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Mr. Beith : The Home Secretary may not have had the opportunity to look at the evidence given by the Attorney-General to the Constitutional Affairs Committee yesterday, which has been published today. It was clear from that evidence that the special advocate procedure needs to be improved in various ways to enable advocates to have the assistance they need and to give them a means of communicating with the defendant on matters that he might be able to refute if he knew what was being alleged. Does the Home Secretary have anything to say about the Government's thinking on that?

Mr. Clarke: The right hon. Gentleman is correct. Indeed, I said in Committee and confirm again now that Lord Carlile made a number of recommendations in relation to that in his review of the procedure. My right hon. Friend the Attorney-General has also made such recommendations, which I believe that he discussed with the Select Committee to which the right hon. Gentleman refers. I can confirm, as did my noble Friend the Attorney-General, that we believe that there are aspects of the procedure that need to be improved, and that is the process that he set out yesterday in his evidence to the Committee.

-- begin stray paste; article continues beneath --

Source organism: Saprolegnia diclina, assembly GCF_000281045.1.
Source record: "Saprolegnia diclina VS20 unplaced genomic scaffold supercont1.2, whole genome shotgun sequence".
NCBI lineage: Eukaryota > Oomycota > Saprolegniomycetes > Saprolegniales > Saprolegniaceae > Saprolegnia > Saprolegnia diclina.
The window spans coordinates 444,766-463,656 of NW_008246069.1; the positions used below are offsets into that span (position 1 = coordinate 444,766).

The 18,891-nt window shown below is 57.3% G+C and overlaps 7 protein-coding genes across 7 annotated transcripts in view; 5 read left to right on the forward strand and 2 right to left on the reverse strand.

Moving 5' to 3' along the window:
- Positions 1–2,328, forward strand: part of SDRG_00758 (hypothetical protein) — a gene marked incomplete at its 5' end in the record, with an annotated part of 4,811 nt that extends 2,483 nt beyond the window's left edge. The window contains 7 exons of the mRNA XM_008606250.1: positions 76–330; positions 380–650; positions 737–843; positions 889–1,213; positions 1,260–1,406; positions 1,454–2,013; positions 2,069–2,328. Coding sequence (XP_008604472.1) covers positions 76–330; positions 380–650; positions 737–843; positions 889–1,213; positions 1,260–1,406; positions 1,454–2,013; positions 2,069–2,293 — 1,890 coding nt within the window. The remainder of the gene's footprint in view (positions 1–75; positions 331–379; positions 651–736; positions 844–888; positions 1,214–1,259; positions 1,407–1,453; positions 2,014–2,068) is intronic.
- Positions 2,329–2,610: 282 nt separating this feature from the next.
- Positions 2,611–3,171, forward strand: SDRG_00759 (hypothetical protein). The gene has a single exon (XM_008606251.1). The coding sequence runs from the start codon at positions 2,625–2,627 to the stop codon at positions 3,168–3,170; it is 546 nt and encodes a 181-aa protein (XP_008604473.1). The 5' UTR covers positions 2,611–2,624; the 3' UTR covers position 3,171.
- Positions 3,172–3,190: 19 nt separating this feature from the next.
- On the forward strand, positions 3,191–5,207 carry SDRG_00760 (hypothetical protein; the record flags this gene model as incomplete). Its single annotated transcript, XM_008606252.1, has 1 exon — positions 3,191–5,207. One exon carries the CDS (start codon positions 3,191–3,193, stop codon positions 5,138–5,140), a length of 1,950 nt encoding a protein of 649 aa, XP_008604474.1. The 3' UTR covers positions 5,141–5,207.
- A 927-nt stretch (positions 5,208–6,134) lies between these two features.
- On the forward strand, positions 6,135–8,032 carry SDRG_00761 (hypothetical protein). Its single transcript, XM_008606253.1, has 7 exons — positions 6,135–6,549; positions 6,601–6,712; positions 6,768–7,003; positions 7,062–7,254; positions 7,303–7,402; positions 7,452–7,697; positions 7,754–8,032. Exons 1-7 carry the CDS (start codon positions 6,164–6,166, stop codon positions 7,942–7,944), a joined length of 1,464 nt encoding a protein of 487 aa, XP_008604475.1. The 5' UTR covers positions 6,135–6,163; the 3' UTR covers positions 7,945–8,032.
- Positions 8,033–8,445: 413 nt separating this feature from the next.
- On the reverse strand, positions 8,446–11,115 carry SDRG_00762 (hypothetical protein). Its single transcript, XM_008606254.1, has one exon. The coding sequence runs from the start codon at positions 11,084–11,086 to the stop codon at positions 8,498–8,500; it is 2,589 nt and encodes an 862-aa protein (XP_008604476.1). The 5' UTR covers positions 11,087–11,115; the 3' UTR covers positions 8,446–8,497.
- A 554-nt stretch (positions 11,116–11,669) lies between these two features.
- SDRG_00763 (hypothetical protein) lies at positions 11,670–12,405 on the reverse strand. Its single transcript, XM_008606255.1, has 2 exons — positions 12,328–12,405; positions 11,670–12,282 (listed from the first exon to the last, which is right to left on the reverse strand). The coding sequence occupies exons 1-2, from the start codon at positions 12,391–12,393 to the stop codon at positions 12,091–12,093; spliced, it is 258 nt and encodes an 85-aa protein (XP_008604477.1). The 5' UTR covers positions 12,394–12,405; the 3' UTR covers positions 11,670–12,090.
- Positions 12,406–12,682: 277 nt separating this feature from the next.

Mr. David Trimble (Upper Bann) (UUP): The Home Secretary is dealing with the procedures in court. Can he go into detail about the extent to which he has consulted with judges on those procedures, and is he absolutely sure that they are willing to operate this system? I recollect that when something similar was proposed in Northern Ireland many years ago, the judges there made it clear that they would not operate a system of that nature.

Mr. Clarke: I have had discussions with some judges. My noble Friend the Lord Chancellor has had specific discussions with judges, including in Northern Ireland, on precisely the questions that the right hon. Gentleman raises. My understanding is that judges are ready to carry out the will of Parliament in these matters and to carry this through—although it is true, as I said in Committee and have said elsewhere, that some of the most senior judges in the land have their doubts about whether this is the most appropriate process. That was one of the principal reasons why I was concerned at earlier stages of the debate not to give way on the arguments about judicial decision-making in this area. I was aware that some very senior judges had concerns about these matters. However, I am clear that their view is that they will carry out the will of Parliament, as they rightly should.